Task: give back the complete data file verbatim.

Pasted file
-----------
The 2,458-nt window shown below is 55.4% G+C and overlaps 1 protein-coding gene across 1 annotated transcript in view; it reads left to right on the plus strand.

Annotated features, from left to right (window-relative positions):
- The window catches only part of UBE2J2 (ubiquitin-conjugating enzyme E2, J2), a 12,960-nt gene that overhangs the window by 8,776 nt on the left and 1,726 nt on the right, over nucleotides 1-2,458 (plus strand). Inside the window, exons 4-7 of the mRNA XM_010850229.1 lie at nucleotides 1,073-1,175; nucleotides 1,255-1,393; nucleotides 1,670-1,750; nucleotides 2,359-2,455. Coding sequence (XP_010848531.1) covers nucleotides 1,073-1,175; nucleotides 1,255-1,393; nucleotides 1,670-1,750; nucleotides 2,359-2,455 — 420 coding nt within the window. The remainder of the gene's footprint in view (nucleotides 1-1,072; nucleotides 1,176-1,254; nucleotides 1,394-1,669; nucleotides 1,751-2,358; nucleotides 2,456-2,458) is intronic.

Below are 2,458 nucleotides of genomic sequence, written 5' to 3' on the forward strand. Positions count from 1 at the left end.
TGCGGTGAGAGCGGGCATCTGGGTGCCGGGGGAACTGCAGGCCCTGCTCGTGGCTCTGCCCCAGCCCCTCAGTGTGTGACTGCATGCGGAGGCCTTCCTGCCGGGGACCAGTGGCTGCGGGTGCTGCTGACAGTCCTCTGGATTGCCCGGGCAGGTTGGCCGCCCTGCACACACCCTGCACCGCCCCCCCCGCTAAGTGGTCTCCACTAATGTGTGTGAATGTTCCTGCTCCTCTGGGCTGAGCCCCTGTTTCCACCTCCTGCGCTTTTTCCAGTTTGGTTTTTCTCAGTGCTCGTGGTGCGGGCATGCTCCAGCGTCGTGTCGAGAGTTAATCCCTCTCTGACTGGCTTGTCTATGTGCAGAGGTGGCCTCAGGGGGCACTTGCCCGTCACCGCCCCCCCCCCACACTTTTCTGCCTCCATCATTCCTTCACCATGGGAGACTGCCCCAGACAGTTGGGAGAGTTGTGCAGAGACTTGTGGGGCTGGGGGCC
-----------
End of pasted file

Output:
The 2,458-nt window shown below is 55.4% G+C and overlaps 1 protein-coding gene across 1 annotated transcript in view; it reads left to right on the plus strand.

Annotated features, from left to right (window-relative positions):
- The window catches only part of UBE2J2 (ubiquitin-conjugating enzyme E2, J2), a 12,960-nt gene that overhangs the window by 8,776 nt on the left and 1,726 nt on the right, over nucleotides 1-2,458 (plus strand). Inside the window, exons 4-7 of the mRNA XM_010850229.1 lie at nucleotides 1,073-1,175; nucleotides 1,255-1,393; nucleotides 1,670-1,750; nucleotides 2,359-2,455. Coding sequence (XP_010848531.1) covers nucleotides 1,073-1,175; nucleotides 1,255-1,393; nucleotides 1,670-1,750; nucleotides 2,359-2,455 — 420 coding nt within the window. The remainder of the gene's footprint in view (nucleotides 1-1,072; nucleotides 1,176-1,254; nucleotides 1,394-1,669; nucleotides 1,751-2,358; nucleotides 2,456-2,458) is intronic.

Below are 2,458 nucleotides of genomic sequence, written 5' to 3' on the forward strand. Positions count from 1 at the left end.
TGCGGTGAGAGCGGGCATCTGGGTGCCGGGGGAACTGCAGGCCCTGCTCGTGGCTCTGCCCCAGCCCCTCAGTGTGTGACTGCATGCGGAGGCCTTCCTGCCGGGGACCAGTGGCTGCGGGTGCTGCTGACAGTCCTCTGGATTGCCCGGGCAGGTTGGCCGCCCTGCACACACCCTGCACCGCCCCCCCCGCTAAGTGGTCTCCACTAATGTGTGTGAATGTTCCTGCTCCTCTGGGCTGAGCCCCTGTTTCCACCTCCTGCGCTTTTTCCAGTTTGGTTTTTCTCAGTGCTCGTGGTGCGGGCATGCTCCAGCGTCGTGTCGAGAGTTAATCCCTCTCTGACTGGCTTGTCTATGTGCAGAGGTGGCCTCAGGGGGCACTTGCCCGTCACCGCCCCCCCCCCACACTTTTCTGCCTCCATCATTCCTTCACCATGGGAGACTGCCCCAGACAGTTGGGAGAGTTGTGCAGAGACTTGTGGGGCTGGGGGCC